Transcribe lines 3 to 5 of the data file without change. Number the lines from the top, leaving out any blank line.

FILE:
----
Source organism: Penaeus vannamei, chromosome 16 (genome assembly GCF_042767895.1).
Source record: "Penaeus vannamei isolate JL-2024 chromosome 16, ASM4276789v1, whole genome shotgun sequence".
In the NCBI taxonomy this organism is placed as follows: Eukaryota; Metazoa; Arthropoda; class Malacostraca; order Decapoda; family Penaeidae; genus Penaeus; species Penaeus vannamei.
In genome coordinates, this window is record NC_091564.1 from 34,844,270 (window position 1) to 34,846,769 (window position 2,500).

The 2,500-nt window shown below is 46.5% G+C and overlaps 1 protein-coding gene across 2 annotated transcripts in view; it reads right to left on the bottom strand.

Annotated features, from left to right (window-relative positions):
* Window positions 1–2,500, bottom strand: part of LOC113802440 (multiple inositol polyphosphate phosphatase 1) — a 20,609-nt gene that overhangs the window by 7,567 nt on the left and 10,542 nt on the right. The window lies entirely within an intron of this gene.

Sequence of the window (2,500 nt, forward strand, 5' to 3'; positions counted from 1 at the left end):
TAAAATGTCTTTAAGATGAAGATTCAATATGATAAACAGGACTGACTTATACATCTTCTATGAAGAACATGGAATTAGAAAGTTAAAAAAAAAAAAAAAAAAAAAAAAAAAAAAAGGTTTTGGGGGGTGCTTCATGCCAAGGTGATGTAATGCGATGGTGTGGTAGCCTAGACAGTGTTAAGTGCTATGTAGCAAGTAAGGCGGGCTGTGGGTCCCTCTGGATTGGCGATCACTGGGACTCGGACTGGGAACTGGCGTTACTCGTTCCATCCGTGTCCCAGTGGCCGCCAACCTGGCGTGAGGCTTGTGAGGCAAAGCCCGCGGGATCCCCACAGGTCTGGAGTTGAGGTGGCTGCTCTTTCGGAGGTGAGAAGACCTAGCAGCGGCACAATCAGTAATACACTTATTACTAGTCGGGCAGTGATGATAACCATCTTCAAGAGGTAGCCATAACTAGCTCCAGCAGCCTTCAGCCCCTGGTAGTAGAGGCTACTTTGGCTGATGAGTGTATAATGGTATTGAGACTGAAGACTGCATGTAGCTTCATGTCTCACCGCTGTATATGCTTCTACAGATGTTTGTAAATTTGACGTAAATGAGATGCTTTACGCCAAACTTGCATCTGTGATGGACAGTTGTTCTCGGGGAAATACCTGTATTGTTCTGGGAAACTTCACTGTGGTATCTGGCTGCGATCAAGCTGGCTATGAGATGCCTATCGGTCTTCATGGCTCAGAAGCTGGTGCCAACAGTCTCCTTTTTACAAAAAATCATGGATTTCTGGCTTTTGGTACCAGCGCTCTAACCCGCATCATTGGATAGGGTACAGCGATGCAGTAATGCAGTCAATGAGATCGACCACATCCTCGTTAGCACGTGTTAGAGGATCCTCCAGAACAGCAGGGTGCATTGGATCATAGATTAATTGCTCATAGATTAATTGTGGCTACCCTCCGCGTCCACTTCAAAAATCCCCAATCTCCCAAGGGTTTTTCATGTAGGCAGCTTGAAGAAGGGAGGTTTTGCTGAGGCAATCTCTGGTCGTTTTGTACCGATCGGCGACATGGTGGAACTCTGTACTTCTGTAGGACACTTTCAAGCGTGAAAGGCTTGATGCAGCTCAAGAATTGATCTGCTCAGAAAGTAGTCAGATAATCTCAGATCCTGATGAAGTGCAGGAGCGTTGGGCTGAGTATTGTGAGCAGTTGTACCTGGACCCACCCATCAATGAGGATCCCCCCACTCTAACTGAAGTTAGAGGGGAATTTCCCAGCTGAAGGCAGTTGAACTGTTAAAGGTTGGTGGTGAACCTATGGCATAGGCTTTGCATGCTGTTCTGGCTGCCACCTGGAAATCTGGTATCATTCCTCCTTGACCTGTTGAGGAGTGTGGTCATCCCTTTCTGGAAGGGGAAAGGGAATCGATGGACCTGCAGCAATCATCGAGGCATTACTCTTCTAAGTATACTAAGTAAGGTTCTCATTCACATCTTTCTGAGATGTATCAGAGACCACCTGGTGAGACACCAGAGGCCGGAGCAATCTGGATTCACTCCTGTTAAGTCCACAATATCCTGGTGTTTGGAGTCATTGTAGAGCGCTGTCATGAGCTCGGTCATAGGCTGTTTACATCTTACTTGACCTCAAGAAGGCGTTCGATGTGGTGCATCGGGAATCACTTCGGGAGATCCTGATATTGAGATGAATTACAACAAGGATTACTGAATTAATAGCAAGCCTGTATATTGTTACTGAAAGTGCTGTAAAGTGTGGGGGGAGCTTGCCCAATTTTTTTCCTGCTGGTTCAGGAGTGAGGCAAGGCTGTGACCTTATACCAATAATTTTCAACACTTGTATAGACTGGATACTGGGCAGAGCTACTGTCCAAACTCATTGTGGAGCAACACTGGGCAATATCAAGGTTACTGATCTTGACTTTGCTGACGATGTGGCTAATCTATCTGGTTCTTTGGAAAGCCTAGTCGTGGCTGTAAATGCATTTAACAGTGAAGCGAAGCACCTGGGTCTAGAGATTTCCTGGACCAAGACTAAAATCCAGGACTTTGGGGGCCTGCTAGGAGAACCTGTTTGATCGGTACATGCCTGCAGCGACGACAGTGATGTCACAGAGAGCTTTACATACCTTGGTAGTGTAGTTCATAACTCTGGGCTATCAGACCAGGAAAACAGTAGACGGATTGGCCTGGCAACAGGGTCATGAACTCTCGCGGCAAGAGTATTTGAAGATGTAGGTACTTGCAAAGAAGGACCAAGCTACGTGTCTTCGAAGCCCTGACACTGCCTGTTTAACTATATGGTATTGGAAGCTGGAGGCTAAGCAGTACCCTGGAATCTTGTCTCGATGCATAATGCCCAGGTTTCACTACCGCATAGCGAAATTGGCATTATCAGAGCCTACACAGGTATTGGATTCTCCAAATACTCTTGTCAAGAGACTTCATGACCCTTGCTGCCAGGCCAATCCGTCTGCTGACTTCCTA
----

In the NCBI taxonomy this organism is placed as follows: Eukaryota; Metazoa; Arthropoda; class Malacostraca; order Decapoda; family Penaeidae; genus Penaeus; species Penaeus vannamei.
In genome coordinates, this window is record NC_091564.1 from 34,844,270 (window position 1) to 34,846,769 (window position 2,500).

The 2,500-nt window shown below is 46.5% G+C and overlaps 1 protein-coding gene across 2 annotated transcripts in view; it reads right to left on the bottom strand.